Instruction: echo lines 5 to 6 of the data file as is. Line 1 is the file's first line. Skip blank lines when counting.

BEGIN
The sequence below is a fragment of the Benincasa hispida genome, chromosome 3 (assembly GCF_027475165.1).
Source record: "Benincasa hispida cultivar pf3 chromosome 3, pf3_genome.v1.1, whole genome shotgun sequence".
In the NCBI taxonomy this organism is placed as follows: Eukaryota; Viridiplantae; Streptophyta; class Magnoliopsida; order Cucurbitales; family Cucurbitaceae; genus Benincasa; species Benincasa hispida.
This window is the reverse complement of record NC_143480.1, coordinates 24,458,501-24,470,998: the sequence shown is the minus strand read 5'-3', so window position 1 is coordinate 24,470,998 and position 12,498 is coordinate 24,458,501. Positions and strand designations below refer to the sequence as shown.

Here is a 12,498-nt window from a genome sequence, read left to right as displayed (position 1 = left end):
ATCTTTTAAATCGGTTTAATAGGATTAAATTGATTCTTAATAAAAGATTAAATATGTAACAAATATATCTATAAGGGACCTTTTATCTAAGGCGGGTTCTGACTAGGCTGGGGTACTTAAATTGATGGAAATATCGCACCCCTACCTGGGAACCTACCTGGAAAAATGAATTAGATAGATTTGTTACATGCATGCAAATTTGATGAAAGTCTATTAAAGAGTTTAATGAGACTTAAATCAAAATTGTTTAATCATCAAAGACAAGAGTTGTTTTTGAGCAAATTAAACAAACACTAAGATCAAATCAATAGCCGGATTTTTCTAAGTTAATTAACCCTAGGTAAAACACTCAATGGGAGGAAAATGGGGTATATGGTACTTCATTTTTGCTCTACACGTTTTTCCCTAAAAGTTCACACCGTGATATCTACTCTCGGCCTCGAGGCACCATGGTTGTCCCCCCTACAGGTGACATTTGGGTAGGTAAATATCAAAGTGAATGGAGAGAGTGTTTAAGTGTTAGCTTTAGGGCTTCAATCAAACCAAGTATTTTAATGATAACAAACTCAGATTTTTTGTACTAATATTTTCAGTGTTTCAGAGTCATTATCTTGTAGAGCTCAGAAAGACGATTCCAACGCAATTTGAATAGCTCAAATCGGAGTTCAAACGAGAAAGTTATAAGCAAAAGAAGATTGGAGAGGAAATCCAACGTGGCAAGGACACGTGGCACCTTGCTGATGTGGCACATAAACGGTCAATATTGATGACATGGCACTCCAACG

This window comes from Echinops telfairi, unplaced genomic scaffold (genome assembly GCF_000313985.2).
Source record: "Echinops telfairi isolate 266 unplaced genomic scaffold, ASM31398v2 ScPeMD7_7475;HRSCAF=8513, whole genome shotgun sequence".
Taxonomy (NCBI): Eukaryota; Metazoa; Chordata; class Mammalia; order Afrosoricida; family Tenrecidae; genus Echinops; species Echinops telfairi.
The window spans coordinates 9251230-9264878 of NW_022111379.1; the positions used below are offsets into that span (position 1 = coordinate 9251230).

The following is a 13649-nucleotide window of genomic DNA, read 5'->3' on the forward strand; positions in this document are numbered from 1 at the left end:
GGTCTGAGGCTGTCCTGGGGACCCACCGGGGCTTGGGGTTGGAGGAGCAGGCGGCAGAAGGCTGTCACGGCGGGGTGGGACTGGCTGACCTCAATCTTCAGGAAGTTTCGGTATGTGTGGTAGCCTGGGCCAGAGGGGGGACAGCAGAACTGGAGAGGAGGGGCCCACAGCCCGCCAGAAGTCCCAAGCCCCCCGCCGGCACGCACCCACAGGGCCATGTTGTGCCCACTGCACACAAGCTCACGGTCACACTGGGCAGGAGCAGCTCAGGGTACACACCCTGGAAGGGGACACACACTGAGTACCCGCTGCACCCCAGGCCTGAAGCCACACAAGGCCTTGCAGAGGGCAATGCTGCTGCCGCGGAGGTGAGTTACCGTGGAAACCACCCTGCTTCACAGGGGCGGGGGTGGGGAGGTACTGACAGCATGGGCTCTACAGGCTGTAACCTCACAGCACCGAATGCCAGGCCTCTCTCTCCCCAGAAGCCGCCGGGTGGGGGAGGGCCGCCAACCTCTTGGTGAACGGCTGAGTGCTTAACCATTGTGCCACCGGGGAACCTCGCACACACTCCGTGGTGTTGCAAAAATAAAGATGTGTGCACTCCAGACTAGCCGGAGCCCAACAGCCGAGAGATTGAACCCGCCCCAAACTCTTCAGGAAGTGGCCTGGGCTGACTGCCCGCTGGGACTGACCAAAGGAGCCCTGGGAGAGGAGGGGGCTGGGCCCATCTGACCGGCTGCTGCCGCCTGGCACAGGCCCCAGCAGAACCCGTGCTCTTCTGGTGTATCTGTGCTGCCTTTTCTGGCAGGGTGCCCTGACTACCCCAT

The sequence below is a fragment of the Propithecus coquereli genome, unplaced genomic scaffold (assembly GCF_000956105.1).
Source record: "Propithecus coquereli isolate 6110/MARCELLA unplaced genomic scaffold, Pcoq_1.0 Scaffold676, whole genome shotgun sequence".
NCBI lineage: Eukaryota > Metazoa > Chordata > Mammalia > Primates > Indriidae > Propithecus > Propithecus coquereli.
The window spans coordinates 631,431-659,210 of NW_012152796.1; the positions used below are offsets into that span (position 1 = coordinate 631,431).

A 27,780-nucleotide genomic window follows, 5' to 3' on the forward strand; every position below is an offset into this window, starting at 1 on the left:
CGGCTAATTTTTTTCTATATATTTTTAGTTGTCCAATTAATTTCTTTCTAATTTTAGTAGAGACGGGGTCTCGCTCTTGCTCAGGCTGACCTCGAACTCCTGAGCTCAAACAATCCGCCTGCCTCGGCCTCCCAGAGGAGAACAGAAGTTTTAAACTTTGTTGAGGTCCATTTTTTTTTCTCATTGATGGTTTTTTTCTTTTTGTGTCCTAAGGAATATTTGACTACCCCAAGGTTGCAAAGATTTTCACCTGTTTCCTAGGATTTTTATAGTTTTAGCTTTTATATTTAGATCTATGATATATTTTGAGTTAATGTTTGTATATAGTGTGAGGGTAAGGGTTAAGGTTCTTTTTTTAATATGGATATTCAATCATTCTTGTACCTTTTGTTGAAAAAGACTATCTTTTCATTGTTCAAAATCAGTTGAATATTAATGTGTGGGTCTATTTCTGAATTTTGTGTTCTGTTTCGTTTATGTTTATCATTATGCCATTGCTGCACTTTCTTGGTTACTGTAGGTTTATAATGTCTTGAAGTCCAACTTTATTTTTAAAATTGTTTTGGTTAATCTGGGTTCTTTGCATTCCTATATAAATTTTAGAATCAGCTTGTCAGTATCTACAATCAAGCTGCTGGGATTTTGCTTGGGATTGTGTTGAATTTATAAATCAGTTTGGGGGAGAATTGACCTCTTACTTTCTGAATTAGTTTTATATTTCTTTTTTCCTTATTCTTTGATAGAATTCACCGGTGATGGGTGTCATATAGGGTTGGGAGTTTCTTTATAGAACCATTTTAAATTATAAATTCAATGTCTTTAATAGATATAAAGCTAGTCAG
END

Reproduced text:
Here is a 12,498-nt window from a genome sequence, read left to right as displayed (position 1 = left end):
ATCTTTTAAATCGGTTTAATAGGATTAAATTGATTCTTAATAAAAGATTAAATATGTAACAAATATATCTATAAGGGACCTTTTATCTAAGGCGGGTTCTGACTAGGCTGGGGTACTTAAATTGATGGAAATATCGCACCCCTACCTGGGAACCTACCTGGAAAAATGAATTAGATAGATTTGTTACATGCATGCAAATTTGATGAAAGTCTATTAAAGAGTTTAATGAGACTTAAATCAAAATTGTTTAATCATCAAAGACAAGAGTTGTTTTTGAGCAAATTAAACAAACACTAAGATCAAATCAATAGCCGGATTTTTCTAAGTTAATTAACCCTAGGTAAAACACTCAATGGGAGGAAAATGGGGTATATGGTACTTCATTTTTGCTCTACACGTTTTTCCCTAAAAGTTCACACCGTGATATCTACTCTCGGCCTCGAGGCACCATGGTTGTCCCCCCTACAGGTGACATTTGGGTAGGTAAATATCAAAGTGAATGGAGAGAGTGTTTAAGTGTTAGCTTTAGGGCTTCAATCAAACCAAGTATTTTAATGATAACAAACTCAGATTTTTTGTACTAATATTTTCAGTGTTTCAGAGTCATTATCTTGTAGAGCTCAGAAAGACGATTCCAACGCAATTTGAATAGCTCAAATCGGAGTTCAAACGAGAAAGTTATAAGCAAAAGAAGATTGGAGAGGAAATCCAACGTGGCAAGGACACGTGGCACCTTGCTGATGTGGCACATAAACGGTCAATATTGATGACATGGCACTCCAACG